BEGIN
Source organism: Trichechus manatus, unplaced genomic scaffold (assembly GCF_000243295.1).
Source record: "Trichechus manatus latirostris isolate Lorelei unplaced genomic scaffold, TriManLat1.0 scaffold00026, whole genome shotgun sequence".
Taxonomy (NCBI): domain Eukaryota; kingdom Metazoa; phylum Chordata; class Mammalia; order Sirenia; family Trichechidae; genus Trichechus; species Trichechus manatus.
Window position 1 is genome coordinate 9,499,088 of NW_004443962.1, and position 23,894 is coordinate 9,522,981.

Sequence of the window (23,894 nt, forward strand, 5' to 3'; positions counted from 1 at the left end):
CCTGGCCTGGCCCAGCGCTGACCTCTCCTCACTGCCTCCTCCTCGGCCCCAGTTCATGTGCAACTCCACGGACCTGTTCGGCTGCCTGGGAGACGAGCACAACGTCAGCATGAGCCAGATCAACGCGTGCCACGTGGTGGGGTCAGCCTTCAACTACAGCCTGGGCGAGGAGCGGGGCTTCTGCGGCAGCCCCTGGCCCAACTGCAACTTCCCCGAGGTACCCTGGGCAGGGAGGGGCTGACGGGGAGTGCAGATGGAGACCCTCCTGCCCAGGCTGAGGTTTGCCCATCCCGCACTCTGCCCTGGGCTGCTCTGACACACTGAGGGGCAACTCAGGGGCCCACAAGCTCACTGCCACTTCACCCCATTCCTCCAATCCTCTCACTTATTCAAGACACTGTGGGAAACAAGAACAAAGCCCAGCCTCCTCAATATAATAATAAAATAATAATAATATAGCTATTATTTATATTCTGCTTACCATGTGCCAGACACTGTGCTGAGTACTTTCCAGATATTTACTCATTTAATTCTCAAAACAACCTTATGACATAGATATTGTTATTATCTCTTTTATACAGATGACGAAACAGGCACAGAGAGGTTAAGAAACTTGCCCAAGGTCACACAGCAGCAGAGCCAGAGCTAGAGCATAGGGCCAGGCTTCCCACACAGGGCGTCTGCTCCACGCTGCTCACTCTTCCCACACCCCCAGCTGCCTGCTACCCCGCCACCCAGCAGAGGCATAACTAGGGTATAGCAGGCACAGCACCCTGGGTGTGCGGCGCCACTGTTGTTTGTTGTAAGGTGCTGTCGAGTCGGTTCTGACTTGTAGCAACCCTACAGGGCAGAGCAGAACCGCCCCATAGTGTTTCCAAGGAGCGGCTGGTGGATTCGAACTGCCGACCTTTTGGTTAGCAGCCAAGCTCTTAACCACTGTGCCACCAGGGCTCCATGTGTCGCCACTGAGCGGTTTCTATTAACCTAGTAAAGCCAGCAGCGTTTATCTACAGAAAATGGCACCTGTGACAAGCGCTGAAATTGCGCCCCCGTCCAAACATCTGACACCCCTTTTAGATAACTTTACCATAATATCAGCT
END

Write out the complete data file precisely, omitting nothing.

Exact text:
Source organism: Trichechus manatus, unplaced genomic scaffold (assembly GCF_000243295.1).
Source record: "Trichechus manatus latirostris isolate Lorelei unplaced genomic scaffold, TriManLat1.0 scaffold00026, whole genome shotgun sequence".
Taxonomy (NCBI): domain Eukaryota; kingdom Metazoa; phylum Chordata; class Mammalia; order Sirenia; family Trichechidae; genus Trichechus; species Trichechus manatus.
Window position 1 is genome coordinate 9,499,088 of NW_004443962.1, and position 23,894 is coordinate 9,522,981.

Sequence of the window (23,894 nt, forward strand, 5' to 3'; positions counted from 1 at the left end):
CCTGGCCTGGCCCAGCGCTGACCTCTCCTCACTGCCTCCTCCTCGGCCCCAGTTCATGTGCAACTCCACGGACCTGTTCGGCTGCCTGGGAGACGAGCACAACGTCAGCATGAGCCAGATCAACGCGTGCCACGTGGTGGGGTCAGCCTTCAACTACAGCCTGGGCGAGGAGCGGGGCTTCTGCGGCAGCCCCTGGCCCAACTGCAACTTCCCCGAGGTACCCTGGGCAGGGAGGGGCTGACGGGGAGTGCAGATGGAGACCCTCCTGCCCAGGCTGAGGTTTGCCCATCCCGCACTCTGCCCTGGGCTGCTCTGACACACTGAGGGGCAACTCAGGGGCCCACAAGCTCACTGCCACTTCACCCCATTCCTCCAATCCTCTCACTTATTCAAGACACTGTGGGAAACAAGAACAAAGCCCAGCCTCCTCAATATAATAATAAAATAATAATAATATAGCTATTATTTATATTCTGCTTACCATGTGCCAGACACTGTGCTGAGTACTTTCCAGATATTTACTCATTTAATTCTCAAAACAACCTTATGACATAGATATTGTTATTATCTCTTTTATACAGATGACGAAACAGGCACAGAGAGGTTAAGAAACTTGCCCAAGGTCACACAGCAGCAGAGCCAGAGCTAGAGCATAGGGCCAGGCTTCCCACACAGGGCGTCTGCTCCACGCTGCTCACTCTTCCCACACCCCCAGCTGCCTGCTACCCCGCCACCCAGCAGAGGCATAACTAGGGTATAGCAGGCACAGCACCCTGGGTGTGCGGCGCCACTGTTGTTTGTTGTAAGGTGCTGTCGAGTCGGTTCTGACTTGTAGCAACCCTACAGGGCAGAGCAGAACCGCCCCATAGTGTTTCCAAGGAGCGGCTGGTGGATTCGAACTGCCGACCTTTTGGTTAGCAGCCAAGCTCTTAACCACTGTGCCACCAGGGCTCCATGTGTCGCCACTGAGCGGTTTCTATTAACCTAGTAAAGCCAGCAGCGTTTATCTACAGAAAATGGCACCTGTGACAAGCGCTGAAATTGCGCCCCCGTCCAAACATCTGACACCCCTTTTAGATAACTTTACCATAATATCAGCT